Zulueta vs. CA (GR 107383)
The intimacies between husband and wife do not justify any one of them in breaking the drawers and cabinets of the other and in ransacking them for any telltale evidence of marital infidelity. A person, by contracting marriage, does not shed his/her integrity or his right to privacy as an individual and the constitutional protection is ever available to him or to her.
The law insures absolute freedom of communication between the spouses by making it privileged. Neither husband nor wife may testify for or against the other without the consent of the affected spouse while the marriage subsists. Neither may be examined without the consent of the other as to any communication received in confidence by one from the other during the marriage, save for specified exceptions. But one thing is freedom of communication; quite another is a compulsion for each one to share what one knows with the other. And this has nothing to do with the duty of fidelity that each owes to the other.
Ople vs. Torres (GR 127685)
The right to privacy is one of the most threatened rights of man living in a mass society. The threats emanate from various sources– governments, journalists, employers, social scientists, etc. In the case at bar, the threat comes from the executive branch of government which by issuing A.O. No. 308 pressures the people to surrender their privacy by giving information about themselves on the pretext that it will facilitate delivery of basic services.
Given the record-keeping power of the computer, only the indifferent will fail to perceive the danger that A.O. No. 308 gives the government the power to compile a devastating dossier against unsuspecting citizens. It is timely to take note of the well-worded warning of Kalvin, Jr., “the disturbing result could be that everyone will live burdened by an unerasable record of his past and his limitations. In a way, the threat is that because of its record-keeping, the society will have lost its benign capacity to forget.” Oblivious to this counsel, the dissents still say we should not be too quick in labelling the right to privacy as a fundamental right. We close with the statement that the right to privacy was not engraved in our Constitution for flattery.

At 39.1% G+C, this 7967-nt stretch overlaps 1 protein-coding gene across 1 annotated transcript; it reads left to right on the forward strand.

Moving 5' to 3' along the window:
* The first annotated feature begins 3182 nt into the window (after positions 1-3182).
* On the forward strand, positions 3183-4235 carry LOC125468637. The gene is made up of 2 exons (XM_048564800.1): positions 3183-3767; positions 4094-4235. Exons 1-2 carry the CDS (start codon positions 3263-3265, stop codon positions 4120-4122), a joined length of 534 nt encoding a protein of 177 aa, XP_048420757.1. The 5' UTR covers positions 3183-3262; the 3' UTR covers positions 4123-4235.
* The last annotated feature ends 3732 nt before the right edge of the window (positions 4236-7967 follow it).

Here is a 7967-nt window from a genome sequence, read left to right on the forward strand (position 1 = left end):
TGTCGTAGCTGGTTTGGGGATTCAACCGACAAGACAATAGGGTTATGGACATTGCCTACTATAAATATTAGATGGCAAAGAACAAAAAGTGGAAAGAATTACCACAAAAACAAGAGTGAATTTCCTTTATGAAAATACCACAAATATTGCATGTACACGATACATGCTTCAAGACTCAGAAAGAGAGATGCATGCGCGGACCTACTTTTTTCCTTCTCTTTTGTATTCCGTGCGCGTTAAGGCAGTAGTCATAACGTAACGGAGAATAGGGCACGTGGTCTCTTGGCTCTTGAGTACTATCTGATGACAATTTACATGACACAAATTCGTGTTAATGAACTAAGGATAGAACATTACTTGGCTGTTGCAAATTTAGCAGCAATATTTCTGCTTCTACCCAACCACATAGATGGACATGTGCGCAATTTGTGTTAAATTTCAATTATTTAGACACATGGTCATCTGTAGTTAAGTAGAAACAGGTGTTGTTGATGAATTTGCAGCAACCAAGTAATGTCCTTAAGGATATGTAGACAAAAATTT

Alejano vs. Cabuay (GR 160792)
That a law is required before an executive officer could intrude on a citizens privacy rights is a guarantee that is available only to the public at large but not to persons who are detained or imprisoned. The right to privacy of those detained is subject to Section 4 of RA 7438, as well as to the limitations inherent in lawful detention or imprisonment. By the very fact of their detention, pre-trial detainees and convicted prisoners have a diminished expectation of privacy rights.
The detainees in the present case are junior officers accused of leading 300 soldiers in committing coup detat, a crime punishable with reclusion perpetua. The junior officers are not ordinary detainees but visible leaders of the Oakwood incident involving an armed takeover of a civilian building in the heart of the financial district of the country. As members of the military armed forces, the detainees are subject to the Articles of War.